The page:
Tveter climbed in and held on. He showed uncanny ability and undeniable desire and was invited back for four more days of trials. A quick learner, his times dropped with each lap in the car. As a result Tveter was asked to join the team and was put on the fast track, literally and figuratively. With race day four short months away, he immersed himself in all aspects of his training. That June Tveter made his competitive debut in front of more than 100,000 fans at the Montreal Formula 1 course. In his first time on a track with other cars, he finished 10th out of 44. The rest of the season he ranked as high as eighth.
Stepping up to the Star Mazda Series in 2012, the success continued with multiple top 10 finishes. As for incidents like that barrel roll in St. Petersburg, it’s all part of the deal—he had already come to grips with the perils. “For every racing driver it can be scary, but you need to learn how to deal with it because that will make the difference between the guy who starts on the pole [position] and the guy who doesn’t,” Tveter said.
He’ll spend another season at the NEC level, but not before a productive offseason in which he’ll continue to study the sport, stay lean and build muscle.
“Most people don’t realize that these cars are not easy to drive—there’s no power steering, you’re sitting in a small space and you have to be able to hold your neck up with five to six Gs of longitudinal force,” Tveter said. “F1 drivers are the most physically fit drivers in the world. You have to have a really strong neck, arms and legs and be able to withstand the heat, all while staying focused on operating the car.”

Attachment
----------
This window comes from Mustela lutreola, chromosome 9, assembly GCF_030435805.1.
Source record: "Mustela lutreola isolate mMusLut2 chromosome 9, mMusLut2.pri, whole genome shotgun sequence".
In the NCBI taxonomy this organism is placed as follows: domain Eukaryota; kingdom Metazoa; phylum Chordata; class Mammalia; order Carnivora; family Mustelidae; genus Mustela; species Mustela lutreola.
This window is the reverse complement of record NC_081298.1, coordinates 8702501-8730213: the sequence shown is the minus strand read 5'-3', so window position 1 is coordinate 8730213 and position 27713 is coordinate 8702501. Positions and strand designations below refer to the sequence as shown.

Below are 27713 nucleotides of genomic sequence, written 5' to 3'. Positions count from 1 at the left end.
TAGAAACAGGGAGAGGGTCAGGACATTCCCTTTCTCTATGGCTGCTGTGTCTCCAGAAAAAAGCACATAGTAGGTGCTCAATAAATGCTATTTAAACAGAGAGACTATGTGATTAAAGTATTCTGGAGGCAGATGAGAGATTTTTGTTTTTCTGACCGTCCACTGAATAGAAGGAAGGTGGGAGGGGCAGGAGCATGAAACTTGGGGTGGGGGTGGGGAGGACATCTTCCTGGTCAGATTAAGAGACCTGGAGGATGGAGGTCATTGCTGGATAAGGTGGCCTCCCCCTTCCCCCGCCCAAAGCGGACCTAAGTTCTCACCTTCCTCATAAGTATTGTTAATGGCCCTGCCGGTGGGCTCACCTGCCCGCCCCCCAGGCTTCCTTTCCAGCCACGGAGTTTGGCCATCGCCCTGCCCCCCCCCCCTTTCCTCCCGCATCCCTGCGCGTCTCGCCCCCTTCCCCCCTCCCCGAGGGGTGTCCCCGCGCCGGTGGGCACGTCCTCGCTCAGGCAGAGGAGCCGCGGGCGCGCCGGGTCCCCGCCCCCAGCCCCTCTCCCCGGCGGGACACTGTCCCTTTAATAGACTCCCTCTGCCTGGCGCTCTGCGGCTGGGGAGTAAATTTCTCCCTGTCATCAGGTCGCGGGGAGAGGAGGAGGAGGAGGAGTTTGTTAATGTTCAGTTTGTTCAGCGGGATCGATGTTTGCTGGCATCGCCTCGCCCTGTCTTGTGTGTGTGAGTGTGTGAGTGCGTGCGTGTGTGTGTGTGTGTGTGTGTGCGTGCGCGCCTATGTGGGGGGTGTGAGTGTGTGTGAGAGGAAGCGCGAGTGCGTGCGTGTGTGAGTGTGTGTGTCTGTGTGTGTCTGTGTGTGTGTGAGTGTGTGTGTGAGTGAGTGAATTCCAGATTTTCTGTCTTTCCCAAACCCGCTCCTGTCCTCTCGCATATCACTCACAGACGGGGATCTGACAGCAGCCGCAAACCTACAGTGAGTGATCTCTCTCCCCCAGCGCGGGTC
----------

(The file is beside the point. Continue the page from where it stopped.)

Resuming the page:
With each step up in class comes a bigger engine, bigger tires and tougher competition. At his current level Tveter will reach 160 miles per hour on straightaways and low triple-digits around turns. By contrast, reigning F1 champ Sebastian Vettel won the Italian Grand Prix averaging 145 mph.
The higher one goes, the higher the stakes as well; Vettel made more than $18 million since June. The F1 circuit takes drivers everywhere from Melbourne and Shanghai to Montreal and São Paulo. Tveter has a four- or five-year plan to reach F1.
“For me, it’s about proving to myself that I can do it,” Tveter said. “My goal is not just to make F1 but to be a champion when I get there. It’s an international sport that has global influence. I really believe in helping others and in making it to Formula 1 I could promote good causes and hopefully make a big change in the world.” Earlier this year Tveter finished third in the Dan Higgins Trophy race at New Zealand’s Manfeild Park in the Toyota Racing Series. He finished just 0.546 of a second off the fastest qualifier time of the first qualifying session and 0.127 of a second off the second qualifying session.
“It’s surreal in a sense,” he continued. “I knew racing would always be what I ended up doing with my life. There’s nothing that makes me happier.”
Need for speed? Formula 1 comes to Austin (TX) this November. Or see it in Monaco later this month.